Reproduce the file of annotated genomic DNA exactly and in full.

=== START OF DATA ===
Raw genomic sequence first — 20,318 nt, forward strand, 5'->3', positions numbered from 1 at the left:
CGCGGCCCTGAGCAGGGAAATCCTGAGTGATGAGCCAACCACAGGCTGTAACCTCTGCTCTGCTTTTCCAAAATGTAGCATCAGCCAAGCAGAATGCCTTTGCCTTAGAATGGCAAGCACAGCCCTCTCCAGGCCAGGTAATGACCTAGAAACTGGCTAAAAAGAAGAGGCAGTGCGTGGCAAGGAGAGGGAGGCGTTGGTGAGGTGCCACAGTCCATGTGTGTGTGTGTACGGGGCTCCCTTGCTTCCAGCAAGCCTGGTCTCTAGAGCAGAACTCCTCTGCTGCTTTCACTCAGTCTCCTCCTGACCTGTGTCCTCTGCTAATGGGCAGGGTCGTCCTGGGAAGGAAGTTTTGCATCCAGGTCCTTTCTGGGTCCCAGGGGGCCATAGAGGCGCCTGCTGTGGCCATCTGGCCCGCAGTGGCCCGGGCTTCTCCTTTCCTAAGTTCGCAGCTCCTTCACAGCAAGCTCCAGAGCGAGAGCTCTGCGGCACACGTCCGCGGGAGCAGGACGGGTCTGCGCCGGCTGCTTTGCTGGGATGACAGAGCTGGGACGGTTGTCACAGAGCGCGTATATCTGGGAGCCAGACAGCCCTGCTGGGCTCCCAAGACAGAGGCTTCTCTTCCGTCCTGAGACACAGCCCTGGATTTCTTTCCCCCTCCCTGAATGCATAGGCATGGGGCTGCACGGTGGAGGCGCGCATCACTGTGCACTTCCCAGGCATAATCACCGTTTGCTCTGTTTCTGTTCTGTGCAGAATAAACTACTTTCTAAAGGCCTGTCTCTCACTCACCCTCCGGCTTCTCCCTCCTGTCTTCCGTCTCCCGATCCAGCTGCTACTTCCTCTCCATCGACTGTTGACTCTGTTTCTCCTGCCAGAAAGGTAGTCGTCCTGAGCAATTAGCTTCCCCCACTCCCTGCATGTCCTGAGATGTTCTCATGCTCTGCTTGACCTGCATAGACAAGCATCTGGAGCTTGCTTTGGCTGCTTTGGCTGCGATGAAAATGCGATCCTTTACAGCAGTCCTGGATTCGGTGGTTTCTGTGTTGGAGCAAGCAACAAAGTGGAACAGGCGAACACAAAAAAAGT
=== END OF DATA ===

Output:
Raw genomic sequence first — 20,318 nt, forward strand, 5'->3', positions numbered from 1 at the left:
CGCGGCCCTGAGCAGGGAAATCCTGAGTGATGAGCCAACCACAGGCTGTAACCTCTGCTCTGCTTTTCCAAAATGTAGCATCAGCCAAGCAGAATGCCTTTGCCTTAGAATGGCAAGCACAGCCCTCTCCAGGCCAGGTAATGACCTAGAAACTGGCTAAAAAGAAGAGGCAGTGCGTGGCAAGGAGAGGGAGGCGTTGGTGAGGTGCCACAGTCCATGTGTGTGTGTGTACGGGGCTCCCTTGCTTCCAGCAAGCCTGGTCTCTAGAGCAGAACTCCTCTGCTGCTTTCACTCAGTCTCCTCCTGACCTGTGTCCTCTGCTAATGGGCAGGGTCGTCCTGGGAAGGAAGTTTTGCATCCAGGTCCTTTCTGGGTCCCAGGGGGCCATAGAGGCGCCTGCTGTGGCCATCTGGCCCGCAGTGGCCCGGGCTTCTCCTTTCCTAAGTTCGCAGCTCCTTCACAGCAAGCTCCAGAGCGAGAGCTCTGCGGCACACGTCCGCGGGAGCAGGACGGGTCTGCGCCGGCTGCTTTGCTGGGATGACAGAGCTGGGACGGTTGTCACAGAGCGCGTATATCTGGGAGCCAGACAGCCCTGCTGGGCTCCCAAGACAGAGGCTTCTCTTCCGTCCTGAGACACAGCCCTGGATTTCTTTCCCCCTCCCTGAATGCATAGGCATGGGGCTGCACGGTGGAGGCGCGCATCACTGTGCACTTCCCAGGCATAATCACCGTTTGCTCTGTTTCTGTTCTGTGCAGAATAAACTACTTTCTAAAGGCCTGTCTCTCACTCACCCTCCGGCTTCTCCCTCCTGTCTTCCGTCTCCCGATCCAGCTGCTACTTCCTCTCCATCGACTGTTGACTCTGTTTCTCCTGCCAGAAAGGTAGTCGTCCTGAGCAATTAGCTTCCCCCACTCCCTGCATGTCCTGAGATGTTCTCATGCTCTGCTTGACCTGCATAGACAAGCATCTGGAGCTTGCTTTGGCTGCTTTGGCTGCGATGAAAATGCGATCCTTTACAGCAGTCCTGGATTCGGTGGTTTCTGTGTTGGAGCAAGCAACAAAGTGGAACAGGCGAACACAAAAAAAGT